Moreover, I cannot dispute that our state Constitution provides the same rights as the Fourth Amendment, but our caselaw also holds that Article 1, Section 20 may provide rights in addition to those provided by the Fourth Amendment. As the Supreme Court of North Carolina has previously stated, “the United States Constitution provides a constitutional floor of fundamental rights guaranteed all citizens of the United States, while the state constitutions frequently give citizens of individual states basic rights in addition to those guaranteed by the United States Constitution.” Virmani v. Presbyterian Health Servs. Corp., 350 N.C. 449, 475, 515 S.E.2d 675, 692 (1999); see Jones v. Graham Cnty. Bd. of Educ., 197 N.C.App. 279, 289–93, 677 S.E.2d 171, 178–82 (2009) (noting that “[i]f we determine that the policy does not violate the Fourth Amendment, we may then proceed to determine whether Article I, Section 20 provides basic rights in addition to those guaranteed by the [Fourth Amendment]”, and concluding that while a suspicionless search may be reasonable under the Fourth Amendment under certain circumstances the defendant-employer's suspicionless drug testing policy violated plaintiff-employees' rights to be free from unreasonable searches under Article I, Section 20 of our state constitution) (citation and quotation marks omitted)); Carter, 322 N.C. at 710, 370 S.E.2d at 554 (holding there is no good faith exception to the requirements of Article I, Section 20 as applied to the defendant and declining to analyze whether the search and seizure at issue violated the defendant's rights under the Fourth Amendment of the federal constitution). However, due to the relatively limited body of caselaw interpreting Article I, Section 20, reference to caselaw that determines our citizens' rights under the Fourth Amendment is helpful in our analysis, but it does not control the resolution of this case.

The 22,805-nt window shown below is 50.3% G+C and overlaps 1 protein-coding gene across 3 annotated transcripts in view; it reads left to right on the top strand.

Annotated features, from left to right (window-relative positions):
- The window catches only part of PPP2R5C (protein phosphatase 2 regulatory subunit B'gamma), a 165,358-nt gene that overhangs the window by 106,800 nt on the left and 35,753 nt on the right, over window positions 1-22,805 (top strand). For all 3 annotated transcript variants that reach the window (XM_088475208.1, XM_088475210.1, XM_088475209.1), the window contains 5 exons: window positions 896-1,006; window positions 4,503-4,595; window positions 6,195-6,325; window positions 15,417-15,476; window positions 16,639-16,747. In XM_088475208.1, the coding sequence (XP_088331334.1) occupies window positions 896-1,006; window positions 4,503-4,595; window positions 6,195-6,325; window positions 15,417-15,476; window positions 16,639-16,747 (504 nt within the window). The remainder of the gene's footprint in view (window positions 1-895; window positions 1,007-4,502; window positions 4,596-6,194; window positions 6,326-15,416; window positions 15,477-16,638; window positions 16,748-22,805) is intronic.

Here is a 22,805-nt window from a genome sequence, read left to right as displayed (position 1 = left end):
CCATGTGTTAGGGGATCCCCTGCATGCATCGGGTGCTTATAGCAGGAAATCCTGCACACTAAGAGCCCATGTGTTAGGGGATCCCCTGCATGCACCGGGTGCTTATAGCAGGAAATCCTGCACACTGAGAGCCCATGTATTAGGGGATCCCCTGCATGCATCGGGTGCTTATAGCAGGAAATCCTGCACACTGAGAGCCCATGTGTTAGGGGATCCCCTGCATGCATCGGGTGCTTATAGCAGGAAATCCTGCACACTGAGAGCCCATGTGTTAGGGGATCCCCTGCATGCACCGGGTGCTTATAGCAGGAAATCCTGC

Under the Fourth Amendment, “[t]he right to be free from unreasonable searches and seizures applies to seizures of the person, including brief investigatory stops.” In re J.L.B.M., 176 N.C.App. 613, 619, 627 S.E.2d 239, 243 (2006). Such investigatory stops must be based on reasonable suspicion that criminal activity may have taken place. Id. Reasonable suspicion is based upon “ ‘specific and articulable facts, as well as the rational inferences from those facts, as viewed through the eyes of a reasonable, cautious officer, guided by [the officer's] experience and training.’ “ Id. (quoting State v. Watkins, 337 N.C. 437, 441–42, 446 S.E.2d 67, 70 (1994) (emphasis added)).
Although the majority remands the case for the trial court to make additional findings as to whether Lieutenant Shatley was a state actor when he seized defendant, I conclude the trial court's findings establish that he was a state actor and that he violated defendant's right to be free from unlawful seizure under our state constitution. The trial court found that Lieutenant Shatley stopped defendant with the use of Fire Engine 32, of which he was in command and which was returning to the fire station after being dispatched to the scene of a possible fire. After notifying “emergency communications” that defendant may be an impaired driver, Lieutenant Shatley “ordered” the driver of the fire engine to activate its red lights, sirens, and horn to cause defendant to stop her vehicle. Once stopped, Lieutenant Shatley did not pass defendant, but parked Engine 32 behind defendant's vehicle. Lieutenant Shatley exited the fire truck and approached defendant wearing his firefighter's uniform. The fire engine's emergency lights continued to flash as defendant asked Lieutenant Shatley why he had stopped her, and he spoke to defendant for at least ten minutes. Chapel Hill police officers arrived on the scene shortly thereafter.